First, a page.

JOHN TRAINOR has spent the past several years taking dozens of tests - and he's witnessed more than a few of his classmates cheat.
''I've seen people talking during tests and using calculators when they shouldn't,'' says Mr. Trainor, a senior majoring in electrical engineering at the Georgia Institute of Technology. ''Even a little bit of cheating is destructive to everyone in the class.''
But now students at this Atlanta university may soon think twice before they plagiarize a paragraph, copy a friend's homework assignment, or peek at a peer's exam.
Last week students and faculty here voted to institute an academic honor code that requires all incoming students to sign a pledge not to cheat. The purpose of the code, which was initiated by students, is to cultivate an environment where academic dishonesty is not tolerated.
Honor codes - long a tradition at military academies and some liberal arts colleges - are gaining in popularity from New Hampshire to New Mexico. In the past year, Duke University in Durham, N.C., Harvard Business School in Boston, and Georgetown University, in Washington, D.C., have introduced honor codes, and a satchel-full of other colleges are considering them.
''It's not an avalanche, but you'd have to go back before the Vietnam era before you'd see that many schools moving toward honor codes,'' says Donald McCabe, associate professor of management at Rutgers University in Newark, N.J.
Driving the increase are surveys reporting that cheating on campus is on the rise and a growing numbers of students who say they can't compete with cheaters.
Incidents of dishonesty on campus seem to be almost as ubiquitous as backpacks. In a 1991 survey of 31 selective liberal arts colleges, for instance, nearly 70 percent of students said they had cheated at least once. Mr. McCabe, who conducted the study, is replicating the research for the 1995-1996 school year. Though still collecting data, he expects to find a slight increase in cheating.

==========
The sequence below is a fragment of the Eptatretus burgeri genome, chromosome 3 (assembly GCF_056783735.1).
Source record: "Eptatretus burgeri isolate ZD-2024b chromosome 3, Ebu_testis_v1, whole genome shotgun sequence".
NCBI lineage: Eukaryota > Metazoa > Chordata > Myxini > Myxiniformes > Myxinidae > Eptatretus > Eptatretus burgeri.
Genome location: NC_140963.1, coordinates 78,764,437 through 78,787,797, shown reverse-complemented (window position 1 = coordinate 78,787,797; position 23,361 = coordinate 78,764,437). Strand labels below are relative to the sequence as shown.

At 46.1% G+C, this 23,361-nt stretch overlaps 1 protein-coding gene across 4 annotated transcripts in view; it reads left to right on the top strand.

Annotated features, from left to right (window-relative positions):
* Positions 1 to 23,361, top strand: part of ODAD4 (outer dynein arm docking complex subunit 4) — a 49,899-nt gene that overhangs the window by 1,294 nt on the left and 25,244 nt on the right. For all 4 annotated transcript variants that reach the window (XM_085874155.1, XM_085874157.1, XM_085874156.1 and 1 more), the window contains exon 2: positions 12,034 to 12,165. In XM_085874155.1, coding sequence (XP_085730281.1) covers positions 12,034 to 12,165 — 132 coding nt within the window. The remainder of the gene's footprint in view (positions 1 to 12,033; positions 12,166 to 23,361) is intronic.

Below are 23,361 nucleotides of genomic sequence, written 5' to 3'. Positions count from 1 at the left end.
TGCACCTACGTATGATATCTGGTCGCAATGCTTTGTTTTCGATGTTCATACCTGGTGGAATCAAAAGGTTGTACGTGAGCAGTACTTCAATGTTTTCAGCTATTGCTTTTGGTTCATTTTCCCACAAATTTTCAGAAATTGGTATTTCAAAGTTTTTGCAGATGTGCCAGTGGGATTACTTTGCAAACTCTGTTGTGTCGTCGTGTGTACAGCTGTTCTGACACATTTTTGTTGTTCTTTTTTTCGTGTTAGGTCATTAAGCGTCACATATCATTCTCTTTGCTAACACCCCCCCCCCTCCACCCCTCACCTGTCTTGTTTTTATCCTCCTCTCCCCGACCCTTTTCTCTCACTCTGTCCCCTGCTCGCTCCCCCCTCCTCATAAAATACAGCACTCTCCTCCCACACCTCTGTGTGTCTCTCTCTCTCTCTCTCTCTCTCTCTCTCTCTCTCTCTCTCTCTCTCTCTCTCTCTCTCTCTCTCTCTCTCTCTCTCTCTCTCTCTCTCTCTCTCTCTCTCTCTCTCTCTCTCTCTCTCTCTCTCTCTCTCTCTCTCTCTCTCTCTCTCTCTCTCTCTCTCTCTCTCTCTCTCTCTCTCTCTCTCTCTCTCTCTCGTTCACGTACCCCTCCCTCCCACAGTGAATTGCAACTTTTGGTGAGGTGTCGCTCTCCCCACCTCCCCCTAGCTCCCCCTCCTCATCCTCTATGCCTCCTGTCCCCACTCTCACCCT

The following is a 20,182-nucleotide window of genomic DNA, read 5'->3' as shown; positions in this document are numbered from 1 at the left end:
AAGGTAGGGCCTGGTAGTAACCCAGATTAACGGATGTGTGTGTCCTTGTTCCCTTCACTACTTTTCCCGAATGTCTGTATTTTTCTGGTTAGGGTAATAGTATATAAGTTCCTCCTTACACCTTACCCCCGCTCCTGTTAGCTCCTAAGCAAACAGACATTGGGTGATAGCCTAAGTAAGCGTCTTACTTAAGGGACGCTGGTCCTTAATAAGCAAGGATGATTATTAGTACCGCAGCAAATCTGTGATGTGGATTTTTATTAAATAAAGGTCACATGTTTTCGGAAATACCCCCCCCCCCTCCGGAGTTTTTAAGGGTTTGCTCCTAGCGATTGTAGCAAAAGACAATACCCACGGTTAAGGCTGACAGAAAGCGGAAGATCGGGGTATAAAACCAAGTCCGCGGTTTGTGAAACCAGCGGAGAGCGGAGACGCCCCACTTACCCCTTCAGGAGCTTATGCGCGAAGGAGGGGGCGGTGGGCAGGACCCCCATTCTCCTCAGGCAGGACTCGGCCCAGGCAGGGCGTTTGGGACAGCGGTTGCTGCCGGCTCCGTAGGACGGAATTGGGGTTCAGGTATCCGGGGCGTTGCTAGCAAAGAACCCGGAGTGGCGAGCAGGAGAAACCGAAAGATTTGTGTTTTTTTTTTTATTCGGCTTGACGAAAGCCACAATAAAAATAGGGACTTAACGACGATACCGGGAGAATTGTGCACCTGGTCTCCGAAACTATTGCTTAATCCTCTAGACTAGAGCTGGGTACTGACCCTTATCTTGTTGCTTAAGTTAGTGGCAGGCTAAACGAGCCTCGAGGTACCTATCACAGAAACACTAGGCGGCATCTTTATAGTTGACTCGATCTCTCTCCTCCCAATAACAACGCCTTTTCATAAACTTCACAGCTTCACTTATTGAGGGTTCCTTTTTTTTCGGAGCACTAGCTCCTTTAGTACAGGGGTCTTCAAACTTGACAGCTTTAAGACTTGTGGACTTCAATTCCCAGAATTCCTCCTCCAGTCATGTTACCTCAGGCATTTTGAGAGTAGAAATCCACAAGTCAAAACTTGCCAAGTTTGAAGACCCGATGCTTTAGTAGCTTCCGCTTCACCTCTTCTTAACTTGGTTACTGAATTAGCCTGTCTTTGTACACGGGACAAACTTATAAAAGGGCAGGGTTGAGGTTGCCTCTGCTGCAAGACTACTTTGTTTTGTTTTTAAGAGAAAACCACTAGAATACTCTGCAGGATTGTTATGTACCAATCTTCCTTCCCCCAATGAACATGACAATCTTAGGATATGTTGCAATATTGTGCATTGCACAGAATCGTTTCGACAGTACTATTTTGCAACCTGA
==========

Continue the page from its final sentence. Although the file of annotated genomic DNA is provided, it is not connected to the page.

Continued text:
Schools with honor codes have had success in curbing academic dishonesty, however, and more colleges are looking to them as a solution to the problem. McCabe's study - which looked at 14 honor-code universities and 17 without honor codes - found that 57 percent cheated at least once where honor codes were established versus 78 percent at colleges that didn't have the codes. The study looked at all kinds of academic dishonesty - from cheating on tests to plagiarism to collaboration on assignments, an area of cheating that has seen a huge increase in the past 30 years.
AT Georgia Tech, faculty members are expected to provide specific guidelines for collaboration on out-of-class assignments and what can be programmed in calculators for use on tests. They're also expected to include a paragraph containing information about the honor code on the syllabus and report instances of dishonesty. Students are encouraged to report honor-code violations.
Honor codes, present in less than 25 percent of the nation's colleges, vary in scope. The University of Virginia, in Charlottesville, has the nation's oldest honor code. There, one incident of cheating, lying, or stealing means a student can be permanently expelled.
At other schools, the honor code is not strictly enforced. Georgia Tech's code falls somewhere in the middle, says Trainor, president of the Undergraduate Student Government Association.
Supporters of the honor code here believe the pledge will curb dishonesty over time. ''Our goal is to change the culture, to change people's attitudes that cheating is a victimless crime,'' says Gail DiSabatino, dean of students.
Though honor codes are helping students realize honesty is the best policy, they're not a panacea, experts say. ''The honor code sends a very important message, but even the schools that are adopting them are recognizing that you can't eradicate cheating,'' says Sally Coles, executive director at the Center for Academic Integrity at Stanford University in Palo Alto, Calif.